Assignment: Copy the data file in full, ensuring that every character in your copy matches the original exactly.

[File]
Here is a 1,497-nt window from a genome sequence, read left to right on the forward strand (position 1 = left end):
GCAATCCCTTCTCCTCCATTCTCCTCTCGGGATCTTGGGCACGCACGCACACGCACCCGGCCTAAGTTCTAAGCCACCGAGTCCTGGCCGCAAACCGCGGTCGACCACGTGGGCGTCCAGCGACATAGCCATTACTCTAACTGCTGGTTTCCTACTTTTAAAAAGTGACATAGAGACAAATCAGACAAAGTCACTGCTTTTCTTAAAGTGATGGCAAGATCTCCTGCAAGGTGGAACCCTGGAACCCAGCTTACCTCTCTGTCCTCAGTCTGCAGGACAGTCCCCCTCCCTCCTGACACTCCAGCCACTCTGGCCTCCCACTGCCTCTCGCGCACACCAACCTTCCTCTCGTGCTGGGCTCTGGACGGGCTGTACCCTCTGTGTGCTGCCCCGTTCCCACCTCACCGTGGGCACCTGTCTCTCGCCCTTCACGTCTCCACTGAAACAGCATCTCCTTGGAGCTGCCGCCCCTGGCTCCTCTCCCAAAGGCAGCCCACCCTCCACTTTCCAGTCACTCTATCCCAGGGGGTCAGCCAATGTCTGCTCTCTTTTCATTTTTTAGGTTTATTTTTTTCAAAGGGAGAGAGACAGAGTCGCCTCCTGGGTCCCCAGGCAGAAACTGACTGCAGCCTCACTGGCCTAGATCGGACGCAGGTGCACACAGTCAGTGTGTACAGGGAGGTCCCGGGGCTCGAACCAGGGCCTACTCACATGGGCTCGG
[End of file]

Here is a 1,497-nt window from a genome sequence, read left to right on the forward strand (position 1 = left end):
GCAATCCCTTCTCCTCCATTCTCCTCTCGGGATCTTGGGCACGCACGCACACGCACCCGGCCTAAGTTCTAAGCCACCGAGTCCTGGCCGCAAACCGCGGTCGACCACGTGGGCGTCCAGCGACATAGCCATTACTCTAACTGCTGGTTTCCTACTTTTAAAAAGTGACATAGAGACAAATCAGACAAAGTCACTGCTTTTCTTAAAGTGATGGCAAGATCTCCTGCAAGGTGGAACCCTGGAACCCAGCTTACCTCTCTGTCCTCAGTCTGCAGGACAGTCCCCCTCCCTCCTGACACTCCAGCCACTCTGGCCTCCCACTGCCTCTCGCGCACACCAACCTTCCTCTCGTGCTGGGCTCTGGACGGGCTGTACCCTCTGTGTGCTGCCCCGTTCCCACCTCACCGTGGGCACCTGTCTCTCGCCCTTCACGTCTCCACTGAAACAGCATCTCCTTGGAGCTGCCGCCCCTGGCTCCTCTCCCAAAGGCAGCCCACCCTCCACTTTCCAGTCACTCTATCCCAGGGGGTCAGCCAATGTCTGCTCTCTTTTCATTTTTTAGGTTTATTTTTTTCAAAGGGAGAGAGACAGAGTCGCCTCCTGGGTCCCCAGGCAGAAACTGACTGCAGCCTCACTGGCCTAGATCGGACGCAGGTGCACACAGTCAGTGTGTACAGGGAGGTCCCGGGGCTCGAACCAGGGCCTACTCACATGGGCTCGG